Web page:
The case for cadet ships

How can the industry solve the sea-time conundrum?

By Michael Grey

It is hard enough to find young people willing to take up a sea career, when there are so many other choices. But we don’t exactly make it easier for them, when there are too few ships available for training purposes and any number of excuses made to avoid taking a couple of cadets on board in order to gain essential sea-time.

And if you have set your heart on a sea career, you probably do not want to have to spend years at a college ashore before you even get near a ship. You probably want to get afloat fast, not just watching ships through the classroom window.

Ideally, newcomers, perhaps after a short safety course, would get a taste of seafaring just as soon as they could be taken aboard. It would probably reduce wastage and generate real enthusiasm. But the reality remains that there is a real shortage of ship operators willing to invest in a new generation and too many around that will merely ‘poach’ people who have been trained by others. It was some years ago that the Indian delegation at IMO, concerned about the shortage of training places afloat, suggested that it should be made mandatory for all ships to have accommodation for perhaps two trainees aboard ship. It was a great idea, as it was practical, seemed reasonable and did address the problem of shortages that everyone saw on the horizon. Sadly, it failed to find any support and was lost forever.

Since then, the prospect of shortages has become ever more critical. The industry lost a lot of good seafarers during the pandemic, who decided, largely because of the way that their lives became so miserable, that a shore side career was to be preferred. But the dilemma of sea-time has never gone away. One of the biggest ship managers in the world let it be known that if an owner would build a ship capable of carrying a decent number of cadets, they would manage it and the cadet’s training for no cost to the owner. That too, seemed a great initiative, but alas, there were no takers.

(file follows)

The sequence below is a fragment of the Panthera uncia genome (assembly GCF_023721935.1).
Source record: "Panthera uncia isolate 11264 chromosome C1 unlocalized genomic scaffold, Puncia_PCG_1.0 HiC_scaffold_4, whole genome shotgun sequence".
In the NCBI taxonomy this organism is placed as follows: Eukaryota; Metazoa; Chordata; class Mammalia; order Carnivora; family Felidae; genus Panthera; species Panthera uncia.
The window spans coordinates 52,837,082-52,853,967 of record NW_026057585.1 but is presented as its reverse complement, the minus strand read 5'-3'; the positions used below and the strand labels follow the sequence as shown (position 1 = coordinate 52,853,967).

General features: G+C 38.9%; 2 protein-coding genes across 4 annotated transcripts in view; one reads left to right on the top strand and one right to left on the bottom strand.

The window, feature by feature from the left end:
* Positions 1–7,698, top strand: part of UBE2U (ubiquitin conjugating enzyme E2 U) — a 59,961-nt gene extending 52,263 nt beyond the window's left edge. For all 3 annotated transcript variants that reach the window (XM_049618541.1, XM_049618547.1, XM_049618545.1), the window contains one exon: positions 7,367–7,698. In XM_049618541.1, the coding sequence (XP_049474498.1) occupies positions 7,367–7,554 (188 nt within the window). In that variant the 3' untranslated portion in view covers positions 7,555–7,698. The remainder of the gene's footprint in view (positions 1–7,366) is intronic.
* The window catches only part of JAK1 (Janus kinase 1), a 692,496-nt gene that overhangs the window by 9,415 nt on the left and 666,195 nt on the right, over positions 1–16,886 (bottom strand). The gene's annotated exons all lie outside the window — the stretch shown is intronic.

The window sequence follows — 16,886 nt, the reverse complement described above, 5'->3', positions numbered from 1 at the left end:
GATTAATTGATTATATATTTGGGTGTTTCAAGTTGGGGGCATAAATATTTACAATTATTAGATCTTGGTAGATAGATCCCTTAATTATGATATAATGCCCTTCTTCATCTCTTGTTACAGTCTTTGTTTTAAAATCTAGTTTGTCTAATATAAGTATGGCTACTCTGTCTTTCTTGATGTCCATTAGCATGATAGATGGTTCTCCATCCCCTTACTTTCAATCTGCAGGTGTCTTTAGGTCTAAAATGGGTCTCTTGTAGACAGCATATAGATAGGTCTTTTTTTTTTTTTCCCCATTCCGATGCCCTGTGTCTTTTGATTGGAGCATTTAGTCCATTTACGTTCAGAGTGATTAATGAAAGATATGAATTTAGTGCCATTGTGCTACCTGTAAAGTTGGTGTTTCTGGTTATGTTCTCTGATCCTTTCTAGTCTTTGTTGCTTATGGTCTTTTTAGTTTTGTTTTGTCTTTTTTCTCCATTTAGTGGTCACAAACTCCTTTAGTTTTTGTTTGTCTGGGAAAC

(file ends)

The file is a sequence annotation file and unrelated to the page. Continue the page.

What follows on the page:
Cost argument

It is said to be the cost of training, particularly of officers, that discourages any meaningful improvements in this area, with many operators suggesting that these should be paid for by governments and not the ultimate employers. It is also often suggested that the cost of college training has become too expensive, as the syllabus has expanded and the sophistication of shore-based equipment is ever more costly. And simultaneously, there are complaints that the young officers who emerge from the training systems, with their first deck and engine certificates, lack the experience to take a full part in the working of the ship. It is a circular argument, as they lack the experience, because they have been unable to gain this during ever-shorter sea-time spells.

Could cadet ships, which were once used by so many successful companies to train their officers, ever make a comeback, and address these problems? As always, it is the cost of these ships which invariably is cited against such a strategy. Training ships had one major advantage in that they made very sure that their cadets left them with a full grounding in the ‘company’ way of doing things, so that, when qualified and returned to the fleet, they were immediately useful. And there are a few companies which manage to justify them today, feeding properly trained people into their fleets.

In the United States, the main sea training colleges have always managed to operate their own training ships and significantly, four large replacement vessels for this purpose, with Federal funding, are now entering service. Fully equipped for training large numbers of cadets, they will have an important secondary role in emergency and disaster relief, thus justifying their costs. That may be one solution.